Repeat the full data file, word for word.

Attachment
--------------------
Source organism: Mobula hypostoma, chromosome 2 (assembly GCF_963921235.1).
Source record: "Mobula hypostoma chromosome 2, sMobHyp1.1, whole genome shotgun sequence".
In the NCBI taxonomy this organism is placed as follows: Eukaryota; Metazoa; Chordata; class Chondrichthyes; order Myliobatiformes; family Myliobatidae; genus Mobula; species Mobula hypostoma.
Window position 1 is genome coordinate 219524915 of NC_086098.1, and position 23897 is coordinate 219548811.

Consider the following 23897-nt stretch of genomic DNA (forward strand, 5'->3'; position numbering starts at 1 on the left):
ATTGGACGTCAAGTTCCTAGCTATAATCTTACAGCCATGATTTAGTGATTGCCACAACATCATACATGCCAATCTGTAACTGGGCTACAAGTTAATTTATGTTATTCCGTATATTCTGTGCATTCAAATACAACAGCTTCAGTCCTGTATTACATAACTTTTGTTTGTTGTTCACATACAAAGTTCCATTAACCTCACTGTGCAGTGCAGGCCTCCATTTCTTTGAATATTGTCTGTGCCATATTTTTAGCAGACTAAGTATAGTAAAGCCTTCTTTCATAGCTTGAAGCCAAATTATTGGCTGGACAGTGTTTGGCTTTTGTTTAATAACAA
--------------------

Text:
Source organism: Mobula hypostoma, chromosome 2 (assembly GCF_963921235.1).
Source record: "Mobula hypostoma chromosome 2, sMobHyp1.1, whole genome shotgun sequence".
In the NCBI taxonomy this organism is placed as follows: Eukaryota; Metazoa; Chordata; class Chondrichthyes; order Myliobatiformes; family Myliobatidae; genus Mobula; species Mobula hypostoma.
Window position 1 is genome coordinate 219524915 of NC_086098.1, and position 23897 is coordinate 219548811.

Consider the following 23897-nt stretch of genomic DNA (forward strand, 5'->3'; position numbering starts at 1 on the left):
ATTGGACGTCAAGTTCCTAGCTATAATCTTACAGCCATGATTTAGTGATTGCCACAACATCATACATGCCAATCTGTAACTGGGCTACAAGTTAATTTATGTTATTCCGTATATTCTGTGCATTCAAATACAACAGCTTCAGTCCTGTATTACATAACTTTTGTTTGTTGTTCACATACAAAGTTCCATTAACCTCACTGTGCAGTGCAGGCCTCCATTTCTTTGAATATTGTCTGTGCCATATTTTTAGCAGACTAAGTATAGTAAAGCCTTCTTTCATAGCTTGAAGCCAAATTATTGGCTGGACAGTGTTTGGCTTTTGTTTAATAACAA